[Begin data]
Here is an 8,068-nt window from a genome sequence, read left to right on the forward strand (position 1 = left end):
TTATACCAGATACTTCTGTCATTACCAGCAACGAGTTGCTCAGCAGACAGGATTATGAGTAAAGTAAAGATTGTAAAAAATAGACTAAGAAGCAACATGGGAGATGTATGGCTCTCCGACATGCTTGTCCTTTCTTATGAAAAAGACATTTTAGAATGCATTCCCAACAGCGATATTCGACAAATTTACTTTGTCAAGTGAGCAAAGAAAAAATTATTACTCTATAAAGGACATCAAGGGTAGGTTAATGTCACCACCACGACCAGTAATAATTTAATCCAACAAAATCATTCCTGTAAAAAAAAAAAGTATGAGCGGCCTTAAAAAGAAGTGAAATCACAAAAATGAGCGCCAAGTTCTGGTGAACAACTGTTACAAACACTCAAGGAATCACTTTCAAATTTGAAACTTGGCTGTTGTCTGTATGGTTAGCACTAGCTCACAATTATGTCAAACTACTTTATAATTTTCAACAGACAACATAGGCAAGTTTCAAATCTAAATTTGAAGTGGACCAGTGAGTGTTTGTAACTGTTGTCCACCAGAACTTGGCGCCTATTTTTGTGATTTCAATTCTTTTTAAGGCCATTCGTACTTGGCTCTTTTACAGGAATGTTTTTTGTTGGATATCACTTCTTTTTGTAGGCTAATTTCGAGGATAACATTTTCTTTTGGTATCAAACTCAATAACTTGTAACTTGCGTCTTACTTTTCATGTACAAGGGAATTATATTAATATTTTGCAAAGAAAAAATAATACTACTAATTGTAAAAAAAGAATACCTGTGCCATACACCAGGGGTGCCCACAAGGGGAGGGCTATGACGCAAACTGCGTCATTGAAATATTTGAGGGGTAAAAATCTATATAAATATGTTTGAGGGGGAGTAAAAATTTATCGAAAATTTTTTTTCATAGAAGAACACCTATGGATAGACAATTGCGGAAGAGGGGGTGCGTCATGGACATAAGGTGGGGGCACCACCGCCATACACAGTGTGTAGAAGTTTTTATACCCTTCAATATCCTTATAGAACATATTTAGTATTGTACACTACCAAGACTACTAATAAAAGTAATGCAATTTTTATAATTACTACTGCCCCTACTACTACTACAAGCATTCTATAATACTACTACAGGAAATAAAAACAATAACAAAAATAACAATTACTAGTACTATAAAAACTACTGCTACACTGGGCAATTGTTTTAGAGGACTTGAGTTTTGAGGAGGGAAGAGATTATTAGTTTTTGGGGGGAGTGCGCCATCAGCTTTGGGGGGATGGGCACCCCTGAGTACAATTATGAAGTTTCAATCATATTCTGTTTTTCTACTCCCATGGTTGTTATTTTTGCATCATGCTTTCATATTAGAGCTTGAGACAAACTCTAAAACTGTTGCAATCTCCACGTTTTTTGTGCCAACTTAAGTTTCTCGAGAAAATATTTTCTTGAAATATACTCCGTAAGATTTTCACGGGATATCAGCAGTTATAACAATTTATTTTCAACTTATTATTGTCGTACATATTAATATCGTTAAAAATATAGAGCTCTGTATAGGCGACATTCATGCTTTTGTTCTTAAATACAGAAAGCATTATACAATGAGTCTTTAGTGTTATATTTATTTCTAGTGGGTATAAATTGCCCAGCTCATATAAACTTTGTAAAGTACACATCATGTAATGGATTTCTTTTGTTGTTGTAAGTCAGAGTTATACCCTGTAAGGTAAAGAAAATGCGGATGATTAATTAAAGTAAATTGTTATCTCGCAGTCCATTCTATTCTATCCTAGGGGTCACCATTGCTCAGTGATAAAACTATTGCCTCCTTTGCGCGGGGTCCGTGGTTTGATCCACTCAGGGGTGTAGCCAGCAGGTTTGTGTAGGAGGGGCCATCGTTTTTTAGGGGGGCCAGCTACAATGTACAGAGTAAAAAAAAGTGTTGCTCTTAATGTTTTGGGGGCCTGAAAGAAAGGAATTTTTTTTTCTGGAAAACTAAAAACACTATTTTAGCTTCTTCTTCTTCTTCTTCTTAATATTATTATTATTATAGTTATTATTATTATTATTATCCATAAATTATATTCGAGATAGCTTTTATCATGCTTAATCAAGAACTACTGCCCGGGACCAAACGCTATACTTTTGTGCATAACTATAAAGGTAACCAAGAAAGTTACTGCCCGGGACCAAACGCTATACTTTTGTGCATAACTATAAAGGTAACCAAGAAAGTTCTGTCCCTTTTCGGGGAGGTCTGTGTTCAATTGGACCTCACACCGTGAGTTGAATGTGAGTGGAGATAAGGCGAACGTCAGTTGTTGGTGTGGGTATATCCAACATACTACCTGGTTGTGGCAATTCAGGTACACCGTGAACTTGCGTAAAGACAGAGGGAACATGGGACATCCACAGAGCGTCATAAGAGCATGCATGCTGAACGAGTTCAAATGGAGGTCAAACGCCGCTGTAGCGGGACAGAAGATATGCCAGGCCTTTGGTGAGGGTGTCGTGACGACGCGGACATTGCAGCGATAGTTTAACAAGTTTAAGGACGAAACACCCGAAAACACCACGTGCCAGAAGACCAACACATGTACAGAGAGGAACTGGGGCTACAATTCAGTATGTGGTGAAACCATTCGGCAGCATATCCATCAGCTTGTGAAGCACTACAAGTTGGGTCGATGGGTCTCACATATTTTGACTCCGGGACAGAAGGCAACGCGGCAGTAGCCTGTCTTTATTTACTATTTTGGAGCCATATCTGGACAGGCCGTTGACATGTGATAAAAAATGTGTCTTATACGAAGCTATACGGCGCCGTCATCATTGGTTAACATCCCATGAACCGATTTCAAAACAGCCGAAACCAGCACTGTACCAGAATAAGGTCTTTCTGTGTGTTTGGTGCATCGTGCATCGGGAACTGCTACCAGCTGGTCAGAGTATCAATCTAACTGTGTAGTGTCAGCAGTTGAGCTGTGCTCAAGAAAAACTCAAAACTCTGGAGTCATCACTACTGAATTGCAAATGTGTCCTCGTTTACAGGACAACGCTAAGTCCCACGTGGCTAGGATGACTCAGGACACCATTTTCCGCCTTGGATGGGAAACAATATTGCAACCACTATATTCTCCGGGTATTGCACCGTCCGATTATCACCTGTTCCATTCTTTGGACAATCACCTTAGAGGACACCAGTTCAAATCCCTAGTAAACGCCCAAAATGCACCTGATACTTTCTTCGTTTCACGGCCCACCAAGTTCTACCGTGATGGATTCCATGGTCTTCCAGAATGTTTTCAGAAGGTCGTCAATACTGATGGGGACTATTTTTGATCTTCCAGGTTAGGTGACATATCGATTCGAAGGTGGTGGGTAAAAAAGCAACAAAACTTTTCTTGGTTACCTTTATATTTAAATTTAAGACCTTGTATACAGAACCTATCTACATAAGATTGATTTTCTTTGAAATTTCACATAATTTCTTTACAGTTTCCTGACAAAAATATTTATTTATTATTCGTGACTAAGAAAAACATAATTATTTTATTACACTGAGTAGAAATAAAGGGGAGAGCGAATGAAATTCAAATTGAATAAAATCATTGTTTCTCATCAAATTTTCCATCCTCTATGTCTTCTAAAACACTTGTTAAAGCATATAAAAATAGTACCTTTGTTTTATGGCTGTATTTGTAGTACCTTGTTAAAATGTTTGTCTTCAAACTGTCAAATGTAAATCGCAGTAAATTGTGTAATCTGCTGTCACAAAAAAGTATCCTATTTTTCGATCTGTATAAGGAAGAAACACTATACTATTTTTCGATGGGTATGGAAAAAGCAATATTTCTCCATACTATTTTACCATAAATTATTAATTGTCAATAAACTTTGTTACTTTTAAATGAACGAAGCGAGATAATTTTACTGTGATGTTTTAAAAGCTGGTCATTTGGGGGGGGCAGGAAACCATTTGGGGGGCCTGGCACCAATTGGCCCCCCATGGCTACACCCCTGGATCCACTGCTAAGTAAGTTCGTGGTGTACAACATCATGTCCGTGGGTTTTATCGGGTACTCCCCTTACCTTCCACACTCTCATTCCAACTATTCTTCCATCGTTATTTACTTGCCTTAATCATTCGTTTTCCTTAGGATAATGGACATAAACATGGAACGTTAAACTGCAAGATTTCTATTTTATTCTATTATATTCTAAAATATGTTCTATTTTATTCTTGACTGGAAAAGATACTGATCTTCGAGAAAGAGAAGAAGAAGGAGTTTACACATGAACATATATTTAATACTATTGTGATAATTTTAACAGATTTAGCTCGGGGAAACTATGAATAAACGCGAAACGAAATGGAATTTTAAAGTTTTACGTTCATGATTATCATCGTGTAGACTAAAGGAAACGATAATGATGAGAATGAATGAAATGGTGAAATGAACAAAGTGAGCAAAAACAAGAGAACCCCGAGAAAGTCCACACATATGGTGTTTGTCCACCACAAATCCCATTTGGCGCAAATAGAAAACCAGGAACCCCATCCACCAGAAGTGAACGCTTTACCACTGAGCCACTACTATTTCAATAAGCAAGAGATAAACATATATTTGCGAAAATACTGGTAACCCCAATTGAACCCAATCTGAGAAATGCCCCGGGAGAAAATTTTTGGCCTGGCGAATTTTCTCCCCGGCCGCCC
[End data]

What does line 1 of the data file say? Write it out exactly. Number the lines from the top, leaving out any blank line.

Here is an 8,068-nt window from a genome sequence, read left to right on the forward strand (position 1 = left end):